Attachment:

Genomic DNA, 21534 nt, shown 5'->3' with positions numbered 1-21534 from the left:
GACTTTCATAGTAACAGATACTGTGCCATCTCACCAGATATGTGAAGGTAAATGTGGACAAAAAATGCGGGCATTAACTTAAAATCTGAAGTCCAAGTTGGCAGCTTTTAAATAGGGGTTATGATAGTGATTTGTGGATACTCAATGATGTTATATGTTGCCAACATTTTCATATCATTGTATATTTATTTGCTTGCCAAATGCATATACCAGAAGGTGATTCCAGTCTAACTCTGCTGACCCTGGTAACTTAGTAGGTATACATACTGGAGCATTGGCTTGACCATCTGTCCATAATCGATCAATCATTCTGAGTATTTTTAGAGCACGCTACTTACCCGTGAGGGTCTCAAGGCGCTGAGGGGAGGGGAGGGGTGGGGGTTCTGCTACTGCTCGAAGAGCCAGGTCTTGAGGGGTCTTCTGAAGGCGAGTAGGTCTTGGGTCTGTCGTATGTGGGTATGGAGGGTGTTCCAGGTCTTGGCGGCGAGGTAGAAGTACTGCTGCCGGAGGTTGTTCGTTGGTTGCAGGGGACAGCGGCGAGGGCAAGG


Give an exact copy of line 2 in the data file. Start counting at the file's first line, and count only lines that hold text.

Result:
GACTTTCATAGTAACAGATACTGTGCCATCTCACCAGATATGTGAAGGTAAATGTGGACAAAAAATGCGGGCATTAACTTAAAATCTGAAGTCCAAGTTGGCAGCTTTTAAATAGGGGTTATGATAGTGATTTGTGGATACTCAATGATGTTATATGTTGCCAACATTTTCATATCATTGTATATTTATTTGCTTGCCAAATGCATATACCAGAAGGTGATTCCAGTCTAACTCTGCTGACCCTGGTAACTTAGTAGGTATACATACTGGAGCATTGGCTTGACCATCTGTCCATAATCGATCAATCATTCTGAGTATTTTTAGAGCACGCTACTTACCCGTGAGGGTCTCAAGGCGCTGAGGGGAGGGGAGGGGTGGGGGTTCTGCTACTGCTCGAAGAGCCAGGTCTTGAGGGGTCTTCTGAAGGCGAGTAGGTCTTGGGTCTGTCGTATGTGGGTATGGAGGGTGTTCCAGGTCTTGGCGGCGAGGTAGAAGTACTGCTGCCGGAGGTTGTTCGTTGGTTGCAGGGGACAGCGGCGAGGGCAAGG